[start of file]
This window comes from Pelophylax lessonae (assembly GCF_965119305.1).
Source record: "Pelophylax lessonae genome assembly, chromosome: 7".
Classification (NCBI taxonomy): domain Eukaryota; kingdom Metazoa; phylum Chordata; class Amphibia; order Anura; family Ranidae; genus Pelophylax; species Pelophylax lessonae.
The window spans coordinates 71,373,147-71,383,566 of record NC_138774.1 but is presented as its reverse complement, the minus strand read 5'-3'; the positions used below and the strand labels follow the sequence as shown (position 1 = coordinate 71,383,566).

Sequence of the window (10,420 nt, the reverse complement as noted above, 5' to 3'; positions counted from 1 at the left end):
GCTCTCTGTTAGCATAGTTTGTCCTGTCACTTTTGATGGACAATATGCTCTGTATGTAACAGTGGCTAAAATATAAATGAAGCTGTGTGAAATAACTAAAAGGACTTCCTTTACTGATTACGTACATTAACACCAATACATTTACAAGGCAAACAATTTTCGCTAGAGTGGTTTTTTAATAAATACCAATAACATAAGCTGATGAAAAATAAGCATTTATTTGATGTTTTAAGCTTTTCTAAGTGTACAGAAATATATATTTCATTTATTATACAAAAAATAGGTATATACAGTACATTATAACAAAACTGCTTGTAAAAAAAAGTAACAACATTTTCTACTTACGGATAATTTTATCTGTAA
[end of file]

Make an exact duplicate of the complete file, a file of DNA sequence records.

This window comes from Pelophylax lessonae (assembly GCF_965119305.1).
Source record: "Pelophylax lessonae genome assembly, chromosome: 7".
Classification (NCBI taxonomy): domain Eukaryota; kingdom Metazoa; phylum Chordata; class Amphibia; order Anura; family Ranidae; genus Pelophylax; species Pelophylax lessonae.
The window spans coordinates 71,373,147-71,383,566 of record NC_138774.1 but is presented as its reverse complement, the minus strand read 5'-3'; the positions used below and the strand labels follow the sequence as shown (position 1 = coordinate 71,383,566).

Sequence of the window (10,420 nt, the reverse complement as noted above, 5' to 3'; positions counted from 1 at the left end):
GCTCTCTGTTAGCATAGTTTGTCCTGTCACTTTTGATGGACAATATGCTCTGTATGTAACAGTGGCTAAAATATAAATGAAGCTGTGTGAAATAACTAAAAGGACTTCCTTTACTGATTACGTACATTAACACCAATACATTTACAAGGCAAACAATTTTCGCTAGAGTGGTTTTTTAATAAATACCAATAACATAAGCTGATGAAAAATAAGCATTTATTTGATGTTTTAAGCTTTTCTAAGTGTACAGAAATATATATTTCATTTATTATACAAAAAATAGGTATATACAGTACATTATAACAAAACTGCTTGTAAAAAAAAGTAACAACATTTTCTACTTACGGATAATTTTATCTGTAA